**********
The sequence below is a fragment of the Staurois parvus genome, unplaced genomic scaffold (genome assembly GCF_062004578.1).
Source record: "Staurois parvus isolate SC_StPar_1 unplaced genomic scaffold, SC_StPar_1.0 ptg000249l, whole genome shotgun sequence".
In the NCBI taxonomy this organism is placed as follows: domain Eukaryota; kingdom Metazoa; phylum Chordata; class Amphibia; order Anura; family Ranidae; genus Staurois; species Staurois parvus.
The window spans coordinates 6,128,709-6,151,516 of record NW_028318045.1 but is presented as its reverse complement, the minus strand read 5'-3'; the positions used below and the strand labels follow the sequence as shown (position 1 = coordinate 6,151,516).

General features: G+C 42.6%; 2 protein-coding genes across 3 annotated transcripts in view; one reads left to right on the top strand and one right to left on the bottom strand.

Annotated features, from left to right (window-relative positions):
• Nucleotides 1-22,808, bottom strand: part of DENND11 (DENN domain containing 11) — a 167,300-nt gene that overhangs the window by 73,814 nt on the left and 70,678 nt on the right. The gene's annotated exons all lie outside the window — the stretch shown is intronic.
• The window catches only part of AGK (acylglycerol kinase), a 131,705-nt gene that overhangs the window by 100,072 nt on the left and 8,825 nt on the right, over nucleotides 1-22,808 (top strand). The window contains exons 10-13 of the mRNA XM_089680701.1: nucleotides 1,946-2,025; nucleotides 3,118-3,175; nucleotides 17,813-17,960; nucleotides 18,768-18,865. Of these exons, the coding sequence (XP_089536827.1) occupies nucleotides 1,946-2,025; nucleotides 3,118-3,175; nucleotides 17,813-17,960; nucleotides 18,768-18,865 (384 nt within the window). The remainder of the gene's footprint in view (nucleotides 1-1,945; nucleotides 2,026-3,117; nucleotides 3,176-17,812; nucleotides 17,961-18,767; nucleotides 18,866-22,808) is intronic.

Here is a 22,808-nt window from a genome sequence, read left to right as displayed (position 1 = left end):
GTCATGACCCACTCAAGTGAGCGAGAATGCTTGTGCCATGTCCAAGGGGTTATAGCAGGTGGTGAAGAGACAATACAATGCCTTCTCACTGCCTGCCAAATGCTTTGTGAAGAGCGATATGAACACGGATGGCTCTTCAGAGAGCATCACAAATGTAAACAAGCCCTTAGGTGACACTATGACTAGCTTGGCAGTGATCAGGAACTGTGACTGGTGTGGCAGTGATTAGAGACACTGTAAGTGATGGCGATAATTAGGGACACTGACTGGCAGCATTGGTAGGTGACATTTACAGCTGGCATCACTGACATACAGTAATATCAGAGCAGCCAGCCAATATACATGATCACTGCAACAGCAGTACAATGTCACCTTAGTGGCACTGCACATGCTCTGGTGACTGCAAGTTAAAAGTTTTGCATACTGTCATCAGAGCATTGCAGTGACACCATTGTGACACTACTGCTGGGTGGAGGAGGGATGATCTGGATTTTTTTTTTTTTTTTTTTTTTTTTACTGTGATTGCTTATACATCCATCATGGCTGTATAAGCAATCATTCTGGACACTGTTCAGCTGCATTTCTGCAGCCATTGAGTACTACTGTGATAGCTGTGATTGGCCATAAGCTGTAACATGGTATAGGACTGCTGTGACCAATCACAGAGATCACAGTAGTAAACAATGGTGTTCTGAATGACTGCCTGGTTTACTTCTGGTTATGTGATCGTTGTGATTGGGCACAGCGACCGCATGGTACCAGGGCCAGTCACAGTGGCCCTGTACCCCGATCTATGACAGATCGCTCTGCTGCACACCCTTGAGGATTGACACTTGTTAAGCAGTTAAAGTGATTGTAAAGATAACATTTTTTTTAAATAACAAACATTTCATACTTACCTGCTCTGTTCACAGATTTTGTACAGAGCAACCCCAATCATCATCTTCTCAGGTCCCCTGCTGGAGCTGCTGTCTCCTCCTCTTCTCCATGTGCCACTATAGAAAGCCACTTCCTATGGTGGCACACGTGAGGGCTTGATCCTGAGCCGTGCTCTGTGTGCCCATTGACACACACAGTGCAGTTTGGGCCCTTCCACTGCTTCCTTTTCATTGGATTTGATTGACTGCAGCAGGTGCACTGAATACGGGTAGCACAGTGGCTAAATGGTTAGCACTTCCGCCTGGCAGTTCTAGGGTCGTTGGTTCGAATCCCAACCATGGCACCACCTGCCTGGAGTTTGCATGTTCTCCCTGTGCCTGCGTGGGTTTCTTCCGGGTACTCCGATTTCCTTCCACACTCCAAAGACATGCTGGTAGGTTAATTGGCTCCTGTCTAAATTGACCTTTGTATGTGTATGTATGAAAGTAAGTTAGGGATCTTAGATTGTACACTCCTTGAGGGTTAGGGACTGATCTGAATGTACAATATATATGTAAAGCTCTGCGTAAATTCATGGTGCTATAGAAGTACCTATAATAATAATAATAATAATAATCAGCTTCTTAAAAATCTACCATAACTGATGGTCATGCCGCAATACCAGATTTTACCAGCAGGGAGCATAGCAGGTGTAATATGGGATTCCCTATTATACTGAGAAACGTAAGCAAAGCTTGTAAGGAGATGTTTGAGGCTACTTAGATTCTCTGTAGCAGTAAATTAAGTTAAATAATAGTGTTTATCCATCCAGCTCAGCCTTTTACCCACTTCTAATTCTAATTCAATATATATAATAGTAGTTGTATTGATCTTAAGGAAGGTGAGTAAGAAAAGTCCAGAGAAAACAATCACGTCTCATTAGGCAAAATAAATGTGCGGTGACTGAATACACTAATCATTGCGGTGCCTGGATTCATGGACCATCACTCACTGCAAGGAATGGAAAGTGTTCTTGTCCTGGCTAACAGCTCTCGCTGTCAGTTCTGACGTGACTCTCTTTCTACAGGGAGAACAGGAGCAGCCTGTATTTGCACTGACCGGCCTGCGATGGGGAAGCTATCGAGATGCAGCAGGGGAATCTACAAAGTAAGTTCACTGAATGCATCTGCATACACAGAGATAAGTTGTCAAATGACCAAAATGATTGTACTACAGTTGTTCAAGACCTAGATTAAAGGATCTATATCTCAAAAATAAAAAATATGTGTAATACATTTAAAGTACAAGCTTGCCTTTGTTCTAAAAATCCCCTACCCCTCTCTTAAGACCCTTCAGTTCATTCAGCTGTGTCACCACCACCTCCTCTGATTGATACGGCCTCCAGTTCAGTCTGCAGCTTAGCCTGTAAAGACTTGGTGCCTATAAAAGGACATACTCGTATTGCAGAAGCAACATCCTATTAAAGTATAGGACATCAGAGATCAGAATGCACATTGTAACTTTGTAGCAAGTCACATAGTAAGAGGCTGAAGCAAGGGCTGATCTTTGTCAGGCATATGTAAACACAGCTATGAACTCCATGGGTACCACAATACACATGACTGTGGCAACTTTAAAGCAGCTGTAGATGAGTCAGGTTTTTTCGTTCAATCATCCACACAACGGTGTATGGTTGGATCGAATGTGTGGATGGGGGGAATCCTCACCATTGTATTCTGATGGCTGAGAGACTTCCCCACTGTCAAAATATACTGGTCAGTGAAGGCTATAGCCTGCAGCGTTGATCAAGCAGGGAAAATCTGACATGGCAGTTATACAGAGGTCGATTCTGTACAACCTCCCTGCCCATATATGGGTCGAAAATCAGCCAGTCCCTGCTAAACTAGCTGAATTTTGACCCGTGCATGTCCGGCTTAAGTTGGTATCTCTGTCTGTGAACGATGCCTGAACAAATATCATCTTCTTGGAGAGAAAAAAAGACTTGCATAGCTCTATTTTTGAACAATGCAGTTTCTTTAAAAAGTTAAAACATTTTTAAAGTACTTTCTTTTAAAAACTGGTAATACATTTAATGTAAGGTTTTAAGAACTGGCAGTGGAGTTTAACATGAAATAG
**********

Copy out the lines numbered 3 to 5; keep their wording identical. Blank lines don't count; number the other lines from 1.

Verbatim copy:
In the NCBI taxonomy this organism is placed as follows: domain Eukaryota; kingdom Metazoa; phylum Chordata; class Amphibia; order Anura; family Ranidae; genus Staurois; species Staurois parvus.
The window spans coordinates 6,128,709-6,151,516 of record NW_028318045.1 but is presented as its reverse complement, the minus strand read 5'-3'; the positions used below and the strand labels follow the sequence as shown (position 1 = coordinate 6,151,516).

General features: G+C 42.6%; 2 protein-coding genes across 3 annotated transcripts in view; one reads left to right on the top strand and one right to left on the bottom strand.